von Willebrand Disease

What is von Willebrand disease?

The most common inherited bleeding disorder is von Willebrand disease (vWD). As many as 1 in every 100 people have some form of the disease. vWD is inherited from one or both parents, depending on the type of the disease. vWD affects men and women equally. Although uncommon, vWD can also develop as a person gets older (acquired vWD).

vWD affects a protein in the blood called von Willebrand factor (vWF). vWF does two important things that allow normal blood clotting. At the beginning of making a clot, platelets stick to the area in and around the hole of the damaged blood vessel. vWF helps platelets stick to each other and/or to injured blood vessels (see The Basics for more information). After the platelets plug the hole, the complex set of clotting factor proteins help to make a mesh like fibrin clot. One of the factors involved is factor VIII (8), the factor that’s missing in hemophilia A. vWF helps protect factor VIII from being broken down and removed from the bloodstream.

A person with inherited vWD can have any of the 3 types of the disease. These types are:

  • Type 1 (classic): Describes vWD in a person with low levels of vWF and/or factor 8. This is the most common type (around 70% to 75% of cases) and the mildest form of the disease
  • Type 2 (variant): Describes vWD in a person with low or normal levels of vWF, but the factor does not work as it should. This type affects around 20% to 25% of people with VWD. There are also 4 subtypes of type 2 vWD: 2A, 2B, 2M, 2N
  • Type 3 (severe): Describes vWD in a person with very low or almost no levels of vWF and low levels of factor VIII. This is the most serious and rarest type of the disease. Type 3 vWD affects 1 in every 1 million people
Type Test results Severity Occurrence
Type 1 (classic) Low vWF and/or factor VIII Mildest 70-75% of vWD
Type 2 (variant) Low/normal vWF but doesn’t work like it should Intermediate 20-25% of vWD
Type 3 (severe) Low/no vWF, low factor VIII Severest 1 in 1 million

It is important to know the type of vWD because that will affect the type of treatment your health care professional and treatment center team would recommend.

What causes it?

Von Willebrand disease can have different inheritance patterns depending on the type of vWD.  Most cases of type 1 and type 2 von Willebrand disease are inherited in an autosomal dominant fashion, meaning that you only need one copy of the affected gene coding for vWF from either your mother or father to have the disease. Type 3, some cases of type 2, and a small number of type 1 cases of von Willebrand disease are inherited in an autosomal recessive pattern, which means you need to inherit one affected copy from each of your parents. In these cases if you only inherit one copy of the gene you are a carrier and can still pass it to your children even though you don’t show bleeding symptoms.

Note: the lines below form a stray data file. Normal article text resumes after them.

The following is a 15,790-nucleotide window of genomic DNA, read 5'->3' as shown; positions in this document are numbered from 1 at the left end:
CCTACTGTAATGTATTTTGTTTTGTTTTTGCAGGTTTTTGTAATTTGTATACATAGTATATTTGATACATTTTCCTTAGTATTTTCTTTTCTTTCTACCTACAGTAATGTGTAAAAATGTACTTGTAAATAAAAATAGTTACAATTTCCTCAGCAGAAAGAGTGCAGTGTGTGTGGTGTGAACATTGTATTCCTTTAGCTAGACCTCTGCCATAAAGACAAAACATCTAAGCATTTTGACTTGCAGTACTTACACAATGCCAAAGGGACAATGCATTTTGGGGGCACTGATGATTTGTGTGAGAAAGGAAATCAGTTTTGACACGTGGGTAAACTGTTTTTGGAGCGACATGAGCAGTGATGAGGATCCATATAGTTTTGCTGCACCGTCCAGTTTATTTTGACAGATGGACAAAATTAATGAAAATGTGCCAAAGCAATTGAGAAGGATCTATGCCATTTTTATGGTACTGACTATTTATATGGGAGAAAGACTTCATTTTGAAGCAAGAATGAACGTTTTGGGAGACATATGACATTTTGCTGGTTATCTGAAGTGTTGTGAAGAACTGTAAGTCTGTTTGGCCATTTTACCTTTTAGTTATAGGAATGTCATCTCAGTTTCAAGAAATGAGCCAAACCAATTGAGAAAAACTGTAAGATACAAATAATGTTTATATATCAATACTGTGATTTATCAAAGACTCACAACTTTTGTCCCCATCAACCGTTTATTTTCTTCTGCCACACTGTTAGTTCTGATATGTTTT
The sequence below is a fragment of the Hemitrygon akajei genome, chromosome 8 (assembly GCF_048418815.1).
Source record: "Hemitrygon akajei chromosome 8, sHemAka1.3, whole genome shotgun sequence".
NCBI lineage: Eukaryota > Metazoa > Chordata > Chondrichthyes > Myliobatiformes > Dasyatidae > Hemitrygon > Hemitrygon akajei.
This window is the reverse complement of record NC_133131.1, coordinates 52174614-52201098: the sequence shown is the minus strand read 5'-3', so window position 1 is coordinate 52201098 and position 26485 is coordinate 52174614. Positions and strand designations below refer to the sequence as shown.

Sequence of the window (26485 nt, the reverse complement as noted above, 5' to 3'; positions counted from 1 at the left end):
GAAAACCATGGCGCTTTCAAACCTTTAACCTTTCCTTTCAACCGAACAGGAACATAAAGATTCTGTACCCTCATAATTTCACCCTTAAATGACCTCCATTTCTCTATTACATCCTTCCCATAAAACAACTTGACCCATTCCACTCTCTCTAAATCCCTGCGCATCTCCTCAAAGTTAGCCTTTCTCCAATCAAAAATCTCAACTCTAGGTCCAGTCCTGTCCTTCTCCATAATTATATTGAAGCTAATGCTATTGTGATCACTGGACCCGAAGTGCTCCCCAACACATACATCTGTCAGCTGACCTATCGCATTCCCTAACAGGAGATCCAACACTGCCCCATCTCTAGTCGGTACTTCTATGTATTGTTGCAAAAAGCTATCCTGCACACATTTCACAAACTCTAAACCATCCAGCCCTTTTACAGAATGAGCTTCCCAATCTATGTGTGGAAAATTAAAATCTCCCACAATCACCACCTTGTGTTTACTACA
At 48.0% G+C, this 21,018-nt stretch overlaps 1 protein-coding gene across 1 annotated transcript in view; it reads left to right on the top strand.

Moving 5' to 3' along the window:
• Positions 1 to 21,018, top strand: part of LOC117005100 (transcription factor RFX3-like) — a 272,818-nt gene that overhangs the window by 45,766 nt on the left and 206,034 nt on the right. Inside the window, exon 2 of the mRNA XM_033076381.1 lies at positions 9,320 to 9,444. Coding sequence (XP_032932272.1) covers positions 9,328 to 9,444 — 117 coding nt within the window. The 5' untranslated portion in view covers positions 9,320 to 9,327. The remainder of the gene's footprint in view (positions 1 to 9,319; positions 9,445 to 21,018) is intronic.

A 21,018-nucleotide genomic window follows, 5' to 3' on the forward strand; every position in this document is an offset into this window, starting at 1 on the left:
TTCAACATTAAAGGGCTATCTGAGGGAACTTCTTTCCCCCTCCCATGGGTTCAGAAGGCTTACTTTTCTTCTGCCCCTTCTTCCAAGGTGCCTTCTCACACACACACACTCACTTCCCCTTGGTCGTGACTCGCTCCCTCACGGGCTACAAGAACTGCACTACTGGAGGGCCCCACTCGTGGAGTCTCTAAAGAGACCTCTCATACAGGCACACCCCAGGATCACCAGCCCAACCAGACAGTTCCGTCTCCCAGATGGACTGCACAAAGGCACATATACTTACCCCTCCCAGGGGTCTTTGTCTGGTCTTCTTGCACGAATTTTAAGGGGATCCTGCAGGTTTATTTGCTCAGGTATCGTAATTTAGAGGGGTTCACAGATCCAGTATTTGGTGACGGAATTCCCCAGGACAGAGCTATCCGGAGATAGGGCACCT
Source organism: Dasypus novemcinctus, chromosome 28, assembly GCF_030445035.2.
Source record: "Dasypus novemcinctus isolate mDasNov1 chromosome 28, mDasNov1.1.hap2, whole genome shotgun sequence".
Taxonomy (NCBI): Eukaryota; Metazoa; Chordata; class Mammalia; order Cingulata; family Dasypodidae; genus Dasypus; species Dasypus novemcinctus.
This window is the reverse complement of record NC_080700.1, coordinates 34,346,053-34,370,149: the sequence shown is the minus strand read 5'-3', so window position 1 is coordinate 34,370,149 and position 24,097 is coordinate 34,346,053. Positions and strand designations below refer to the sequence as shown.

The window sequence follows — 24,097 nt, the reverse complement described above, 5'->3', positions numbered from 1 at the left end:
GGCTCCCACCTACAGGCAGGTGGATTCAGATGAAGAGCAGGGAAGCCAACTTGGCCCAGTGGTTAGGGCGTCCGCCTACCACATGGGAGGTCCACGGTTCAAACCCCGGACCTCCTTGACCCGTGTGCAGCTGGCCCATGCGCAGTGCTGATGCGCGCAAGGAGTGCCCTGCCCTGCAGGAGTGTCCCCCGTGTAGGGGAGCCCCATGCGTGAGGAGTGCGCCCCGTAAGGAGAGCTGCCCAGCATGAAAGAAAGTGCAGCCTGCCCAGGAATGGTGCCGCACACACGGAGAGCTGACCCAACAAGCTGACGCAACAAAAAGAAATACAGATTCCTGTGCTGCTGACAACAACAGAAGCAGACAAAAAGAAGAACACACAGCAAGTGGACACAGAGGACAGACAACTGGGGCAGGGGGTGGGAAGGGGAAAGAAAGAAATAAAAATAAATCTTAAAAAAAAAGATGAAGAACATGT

It is also possible for people to “acquire” vWD later in life. This can happen suddenly. It may also happen because of an underlying condition, such as an immune system problem or because of certain medicines.

What are the symptoms?

Because people with vWD can have severe or mild forms of the disease, there is a wide range of signs and symptoms. The following signs and symptoms are common among all people with vWD:

  • Easy bruising
  • Bleeding from the nose, gums, or mouth
  • Bleeding from the stomach or intestines
  • Vomit that is black and syrupy or bright red or coffee ground in appearance
  • Red- or black-colored stool
  • Bleeding after surgery, including dental work
  • In women, heavy menstrual bleeding

People with moderate or severe forms of the disease often show signs in early childhood or adolescence, often associated with a surgical procedure.

How is it diagnosed?

VWD is diagnosed by performing various tests that evaluate clotting capability and platelet function including platelet count, complete blood count (CBC), prothrombin time (PT) and activated partial thromboplastin time (aPTT). These tests do not give a definitive diagnosis of vWD, but rather suggest underlying coagulation factor deficiency or low platelet count. After these tests are found to have an abnormality, the amount of von Willebrand protein can be measured to determine vWD diagnosis. All of these tests will be performed at a hemophilia treatment center (HTC) by a specialist.

How is it treated?

The treatment of vWD is based on the type and severity of the disease. DDAVP (desmopressin acetate), which stimulates the release of vWF from cells, is given to patients with vWD. In addition, clotting factor concentrates that are rich in vWF could be given instead as well.

Also, agents that help prevent the breakdown of blood clots; and, for women, hormone therapy, such as birth control pills could be used to control and prevent bleeding.